Finding my brand

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So something a little bit different today. Rather than a tip for how you can #expressyourbrand I thought I would spend some time talking about ME. Ha!
But really... I prattle on all the time about embracing who you are, and letting that shine as part of your business. Learning to own and accept my 'story' has been quite the journey for me. I figure it's about time to share some of the process that I have been on. 
When I talk about your personal brand, there's two things that I focus on; your skills and experience, and who you are. So let's start with my experience. 

My career 
Career wise I have been all over the place. In high school I was voted by my teacher as the 'Girl most likely to never know what she wants to do'. Mrs Humphries wasn't wrong. Let's do a quick run down:
  • I have a Bachelor of Arts in Modern Asian Studies that I did straight out of high school. My then partner called it a "degree in unemployment". I think he was onto something :). But I did it because I loved politics and sociology. 
  • I worked for one of the 'Big 4' banks and was the worlds worst bank teller.
  • I worked in a couple of call centres. I took complaint calls, processed mortgage applications and was told I sounded like a phone-sex worker (do they even exist any more?
  • I worked in an organisation that delivered foreign-aid and traveled to PNG. Man, this was an amazing time!
  • Completed a Masters in Human Resource Management. 
  • I have delivered bucket loads of training; written and delivered learning programs and built 'online' communities (before FB was cool). 
  • I am on my fourth attempt at a business. I tried (for a nano-second) a HR consultancy, a pretty events styling business and a more corporate event planning service.

For the longest time this haphazard career was embarrassing for me. I had an average tenure of 18 months. I got bored easily. Rather than considering that maybe I was 'bright' or could aim higher in my career, instead, I told myself that I was flightly and didn't have a good work ethic. I would never have spoken about it like this, fearful that it made me seem less credible.

Where does photography fit in?
I started learning photography somewhere in the middle of that time line. I can remember one of my colleagues patiently explaining the difference between an aperture and shutter speed to me at Southbank while I grumped about how confusing it was. Photography was a hobby and was never intended as anything more. But then I had babies. I wanted to capture their little faces and milestones and drool, and tantrums and... all of it. But my dodgy skills wouldn't capture it the way I saw it. So I learned and practiced. And learned. I spent many late nights breastfeeding and watching YouTube videos (as you do). At some stage after business number three was failing I was asked to take photos for a friend. The rest is history as they say.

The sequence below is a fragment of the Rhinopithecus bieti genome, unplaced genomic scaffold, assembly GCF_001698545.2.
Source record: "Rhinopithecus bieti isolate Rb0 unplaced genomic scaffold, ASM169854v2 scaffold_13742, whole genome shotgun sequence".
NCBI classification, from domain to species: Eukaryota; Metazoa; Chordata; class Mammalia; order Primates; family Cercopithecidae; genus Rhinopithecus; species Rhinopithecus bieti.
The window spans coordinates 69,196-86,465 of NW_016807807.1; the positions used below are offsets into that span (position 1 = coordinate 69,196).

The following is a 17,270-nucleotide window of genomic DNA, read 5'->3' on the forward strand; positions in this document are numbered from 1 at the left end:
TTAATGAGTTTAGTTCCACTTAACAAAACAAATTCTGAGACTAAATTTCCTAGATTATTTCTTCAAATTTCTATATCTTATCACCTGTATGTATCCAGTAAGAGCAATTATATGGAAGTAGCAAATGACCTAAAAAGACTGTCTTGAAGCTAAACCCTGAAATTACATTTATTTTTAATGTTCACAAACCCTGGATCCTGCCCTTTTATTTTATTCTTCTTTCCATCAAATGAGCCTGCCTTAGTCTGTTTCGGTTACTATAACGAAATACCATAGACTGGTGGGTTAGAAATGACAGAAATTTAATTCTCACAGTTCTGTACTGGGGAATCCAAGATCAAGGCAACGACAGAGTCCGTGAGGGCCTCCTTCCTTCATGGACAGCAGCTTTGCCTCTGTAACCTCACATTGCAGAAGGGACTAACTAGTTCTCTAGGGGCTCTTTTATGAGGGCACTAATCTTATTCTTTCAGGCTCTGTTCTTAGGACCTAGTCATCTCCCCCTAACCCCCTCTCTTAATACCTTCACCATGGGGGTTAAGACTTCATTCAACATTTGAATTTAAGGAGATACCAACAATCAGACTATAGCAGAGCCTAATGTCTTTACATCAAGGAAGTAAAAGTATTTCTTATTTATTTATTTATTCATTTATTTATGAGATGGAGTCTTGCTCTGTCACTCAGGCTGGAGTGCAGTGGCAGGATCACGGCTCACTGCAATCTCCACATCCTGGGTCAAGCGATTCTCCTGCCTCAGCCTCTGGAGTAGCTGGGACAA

Why does it matter? 
As business number three was dying I was pretty certain that my future was not going to be in small business. Even though I had the strongest desire to work for myself, my mis-starts had led me to believe that I didn't have the right skills. Again, I thought that I needed to be someone else, to have better or different skills, and that I wasn't 'good enough' for this entrepreneurial gig. I was still very much thinking that my corporate experience and my business ventures had to be two separate things. 

Fortunatley for me, in the early stages of Renee Shea Photography I completed a career planning exercise at work and a 'photography voice' challenge at the same time. Both of these exercises asked similar questions about what my skills were, how other people saw me, and what I liked doing the most. When I looked over these activities I started to see some real trends. For example, in my work role people would come to me to ask about how to make their documents 'look pretty'. In my photography people always commented most about my use of colour. At first glance these are two different traits. But when you dig in; the use of colour and presenting things in a stylish way was something that I did instinctively in both my work life and in photography. As I continued to analyse these skills, the more I saw where I could bring my past 'corporate world' experience into my business. 

This process was significant for me. It taught me something huge about my personal brand. My combination of skills is unique. Yes, there are a lot of photographers out there, but it
is HIGHLY unlikely that any other photographer has the mix of skills and experience that I do. Of course, I rarely give mortgage advice during a photo shoot, but you can sure as hell bet that I try on my sex-worker voice ;). Each work experience that I have had has lead me to where I am right now. 

I am three and a bit years into this business. I still have those times when I think that I am not good enough to do this, and there are heaps of things I need to learn. But I am doing a whole lot better now than I have done in any of my previous attempts and I truly believe it's because I have embraced my personal brand and leveraged what that brings to my business. 
If you can embrace and share your uniqueness as part of your brand, then you are setting yourself apart from the rest. If you are struggling with the idea of your personal brand, and you want some coaching through this process reach out and send me an email. I have stand alone personal brand coaching packages, and the brand consultation is also part of my Brand Master photography package. Let's talk it through. But if nothing else, have some faith in what you can do. 

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